COLUMN: Morecambe needs to go vegan like Andy Murray

Photo Ian Robinson: Wayne Hemingway at the Design Symposium Urban Regeneration and Design Collaboration at the University of Central Lancashire
Photo Ian Robinson: Wayne Hemingway at the Design Symposium Urban Regeneration and Design Collaboration at the University of Central Lancashire

WAYNE HEMINGWAY writes...The days of dodgy burger vans, greasy hot dogs and ice cream containing pig fat are rapidly disappearing from the outdoor events scene.

There is no reason to make do with food at events that isn’t up to the standards set by good restaurants.

I believe Morecambe cafes and restaurants also need to catch up and enter the modern world when it comes to their food and drink offering.

For example, these days many people don’t take cow’s milk in their tea and coffee. For cafes not to offer a soya milk alternative is unthinkable in the most forward thinking towns of Europe. Morecambe cafes and restaurants should also always make sure they offer one or two vegan options on their menus. Being a vegan isn’t seen as a weird thing any more. Those of you who have been enjoying the Wimbledon tennis may not realise that Novak Djokovic is vegan and Andy Murray is all but vegan when he is in full training . Vegan food is healthy and it doesn’t break the bank.I have two daughters who are vegan. When my wife Gerardine and I go to visit them, their food is always brilliantly tasty and spicy with some kind of Mediterranean or Eastern element to it. Eating such good food is an important part of our lives. Gerardine is very green fingered and at home, we eat a lot of vegetables grown from our own garden.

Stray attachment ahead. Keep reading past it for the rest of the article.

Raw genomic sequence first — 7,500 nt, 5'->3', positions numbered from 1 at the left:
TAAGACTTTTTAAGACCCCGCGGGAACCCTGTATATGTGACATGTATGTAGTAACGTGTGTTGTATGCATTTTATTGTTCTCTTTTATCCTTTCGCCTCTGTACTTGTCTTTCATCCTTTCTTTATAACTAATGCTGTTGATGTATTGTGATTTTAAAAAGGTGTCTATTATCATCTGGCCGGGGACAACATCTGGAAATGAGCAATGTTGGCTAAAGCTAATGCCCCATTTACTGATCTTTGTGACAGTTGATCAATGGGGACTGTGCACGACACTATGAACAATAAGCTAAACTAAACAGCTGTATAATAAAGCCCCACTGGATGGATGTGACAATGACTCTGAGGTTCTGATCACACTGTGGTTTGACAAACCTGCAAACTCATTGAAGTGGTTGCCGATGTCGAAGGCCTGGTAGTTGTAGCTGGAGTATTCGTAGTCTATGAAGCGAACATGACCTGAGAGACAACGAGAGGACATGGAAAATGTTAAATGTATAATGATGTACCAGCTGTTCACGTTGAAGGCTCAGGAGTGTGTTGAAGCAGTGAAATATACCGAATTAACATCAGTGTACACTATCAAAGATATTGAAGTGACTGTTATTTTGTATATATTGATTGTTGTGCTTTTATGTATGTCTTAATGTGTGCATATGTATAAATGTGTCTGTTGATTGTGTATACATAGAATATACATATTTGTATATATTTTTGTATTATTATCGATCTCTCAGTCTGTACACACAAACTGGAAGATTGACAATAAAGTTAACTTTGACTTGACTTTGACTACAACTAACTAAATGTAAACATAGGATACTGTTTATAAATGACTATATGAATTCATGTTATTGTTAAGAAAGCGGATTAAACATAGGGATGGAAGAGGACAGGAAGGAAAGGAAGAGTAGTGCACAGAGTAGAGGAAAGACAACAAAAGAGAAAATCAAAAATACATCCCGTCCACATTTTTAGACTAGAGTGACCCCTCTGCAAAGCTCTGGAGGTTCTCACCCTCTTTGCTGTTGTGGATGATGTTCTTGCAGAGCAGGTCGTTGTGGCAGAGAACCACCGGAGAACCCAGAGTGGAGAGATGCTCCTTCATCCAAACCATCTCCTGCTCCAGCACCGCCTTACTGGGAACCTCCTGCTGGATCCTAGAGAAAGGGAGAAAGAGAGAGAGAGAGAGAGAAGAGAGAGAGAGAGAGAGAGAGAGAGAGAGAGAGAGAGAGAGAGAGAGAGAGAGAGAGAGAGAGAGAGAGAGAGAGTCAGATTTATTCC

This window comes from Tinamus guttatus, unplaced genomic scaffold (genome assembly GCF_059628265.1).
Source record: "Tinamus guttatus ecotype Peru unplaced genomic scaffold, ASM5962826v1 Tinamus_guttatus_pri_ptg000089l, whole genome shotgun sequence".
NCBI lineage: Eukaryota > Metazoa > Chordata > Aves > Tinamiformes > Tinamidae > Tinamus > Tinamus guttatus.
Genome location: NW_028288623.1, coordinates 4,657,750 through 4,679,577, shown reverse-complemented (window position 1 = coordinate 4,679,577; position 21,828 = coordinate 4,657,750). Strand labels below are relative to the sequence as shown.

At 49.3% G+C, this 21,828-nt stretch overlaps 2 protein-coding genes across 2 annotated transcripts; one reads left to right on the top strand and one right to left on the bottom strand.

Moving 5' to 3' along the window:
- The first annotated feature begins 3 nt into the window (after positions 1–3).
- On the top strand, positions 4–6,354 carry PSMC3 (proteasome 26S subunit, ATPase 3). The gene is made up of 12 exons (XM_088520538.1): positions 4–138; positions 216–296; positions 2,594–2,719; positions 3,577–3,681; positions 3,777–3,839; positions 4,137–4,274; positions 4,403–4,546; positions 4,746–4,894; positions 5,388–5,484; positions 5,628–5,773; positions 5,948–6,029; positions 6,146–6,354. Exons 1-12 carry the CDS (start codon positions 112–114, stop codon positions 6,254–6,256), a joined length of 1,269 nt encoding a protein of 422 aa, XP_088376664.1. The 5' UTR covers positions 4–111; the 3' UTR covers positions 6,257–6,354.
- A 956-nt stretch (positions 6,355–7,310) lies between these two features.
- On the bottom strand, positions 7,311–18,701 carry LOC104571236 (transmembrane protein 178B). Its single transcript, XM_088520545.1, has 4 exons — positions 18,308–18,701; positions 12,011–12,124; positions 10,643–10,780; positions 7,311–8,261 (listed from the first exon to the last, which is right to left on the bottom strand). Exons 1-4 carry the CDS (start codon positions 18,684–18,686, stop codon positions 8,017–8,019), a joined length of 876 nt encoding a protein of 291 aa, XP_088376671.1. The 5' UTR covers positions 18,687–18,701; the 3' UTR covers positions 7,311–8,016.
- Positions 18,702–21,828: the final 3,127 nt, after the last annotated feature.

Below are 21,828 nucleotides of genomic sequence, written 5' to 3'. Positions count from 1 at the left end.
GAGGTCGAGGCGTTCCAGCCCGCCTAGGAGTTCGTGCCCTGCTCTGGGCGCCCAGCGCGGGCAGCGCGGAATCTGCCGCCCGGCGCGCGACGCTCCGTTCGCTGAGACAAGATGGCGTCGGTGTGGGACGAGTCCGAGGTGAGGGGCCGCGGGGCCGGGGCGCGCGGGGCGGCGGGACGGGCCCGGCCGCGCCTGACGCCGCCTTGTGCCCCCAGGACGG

My love of growing my own food comes from my upbringing in Morecambe. My grandparents had a big yard at their house on Thirlmere Drive where they grew strawberries, raspberries, potatoes, broccoli and asparagus. As a kid I remember catching my own fish off the Stone Jetty and my granddad taught me how to fillet it myself.

Over the past few years at our Vintage festivals we have worked hard on the food and drink side. We want it to be plentiful (we hate queues), varied, ethically and locally sourced, and live up to the new high standards that the UK is setting when it comes to world food.

Street food is an enormous movement throughout the world right now. It started in America and has grown to the point that most towns there have a street food market once a week. For our Morecambe Vintage-by-the-Sea event in September, we are assembling quite a line-up of street food traders selling from classic vehicles. They include Lulabelle, the oldest working campervan in the UK, a beautiful pink vehicle from 1959 lovingly restored into a camperlicious street food van serving cake, tea (from vintage china of course) and coffee. Another standout is Streatza, a mobile woodfired pizzeria and street kitchen trading from a 1969 Citroen H Van. And a 1967 Routemaster Bus will be sited outside The Platform complete with bar on the lower deck and a top deck featuring our resident Vintage DJs playing the best ska, reggae, disco, mod soul, garage, surf rock and Motown. It’s a delicious line-up and one we hope will turn Vintage-by-the-Sea into quite a tasty spectacle.